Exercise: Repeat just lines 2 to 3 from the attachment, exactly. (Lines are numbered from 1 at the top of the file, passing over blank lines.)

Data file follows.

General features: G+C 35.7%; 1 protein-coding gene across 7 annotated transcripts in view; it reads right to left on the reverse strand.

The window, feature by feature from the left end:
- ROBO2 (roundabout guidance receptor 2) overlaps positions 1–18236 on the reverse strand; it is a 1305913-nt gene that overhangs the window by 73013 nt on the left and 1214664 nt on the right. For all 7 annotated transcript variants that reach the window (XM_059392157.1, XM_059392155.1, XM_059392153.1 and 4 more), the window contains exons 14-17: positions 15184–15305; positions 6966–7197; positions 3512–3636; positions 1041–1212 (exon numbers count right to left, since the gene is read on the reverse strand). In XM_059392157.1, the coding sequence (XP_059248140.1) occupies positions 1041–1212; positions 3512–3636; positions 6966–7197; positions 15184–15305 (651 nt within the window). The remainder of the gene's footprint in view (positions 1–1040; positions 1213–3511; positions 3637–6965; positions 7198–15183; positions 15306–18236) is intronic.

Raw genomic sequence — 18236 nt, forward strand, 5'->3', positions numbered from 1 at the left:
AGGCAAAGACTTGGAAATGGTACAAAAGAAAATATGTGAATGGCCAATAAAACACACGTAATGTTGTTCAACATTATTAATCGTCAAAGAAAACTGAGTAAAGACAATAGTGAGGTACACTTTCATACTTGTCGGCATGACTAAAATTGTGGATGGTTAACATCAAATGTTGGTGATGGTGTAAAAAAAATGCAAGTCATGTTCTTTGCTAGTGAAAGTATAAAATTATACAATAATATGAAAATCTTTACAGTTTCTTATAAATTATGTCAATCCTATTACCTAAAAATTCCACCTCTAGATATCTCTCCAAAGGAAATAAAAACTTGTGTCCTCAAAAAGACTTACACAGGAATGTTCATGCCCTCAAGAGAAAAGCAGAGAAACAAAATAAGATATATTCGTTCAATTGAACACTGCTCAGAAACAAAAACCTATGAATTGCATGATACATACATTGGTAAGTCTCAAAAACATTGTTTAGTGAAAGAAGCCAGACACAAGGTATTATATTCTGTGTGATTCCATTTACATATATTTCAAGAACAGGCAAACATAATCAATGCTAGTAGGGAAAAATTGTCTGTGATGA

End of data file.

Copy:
The window, feature by feature from the left end:
- ROBO2 (roundabout guidance receptor 2) overlaps positions 1–18236 on the reverse strand; it is a 1305913-nt gene that overhangs the window by 73013 nt on the left and 1214664 nt on the right. For all 7 annotated transcript variants that reach the window (XM_059392157.1, XM_059392155.1, XM_059392153.1 and 4 more), the window contains exons 14-17: positions 15184–15305; positions 6966–7197; positions 3512–3636; positions 1041–1212 (exon numbers count right to left, since the gene is read on the reverse strand). In XM_059392157.1, the coding sequence (XP_059248140.1) occupies positions 1041–1212; positions 3512–3636; positions 6966–7197; positions 15184–15305 (651 nt within the window). The remainder of the gene's footprint in view (positions 1–1040; positions 1213–3511; positions 3637–6965; positions 7198–15183; positions 15306–18236) is intronic.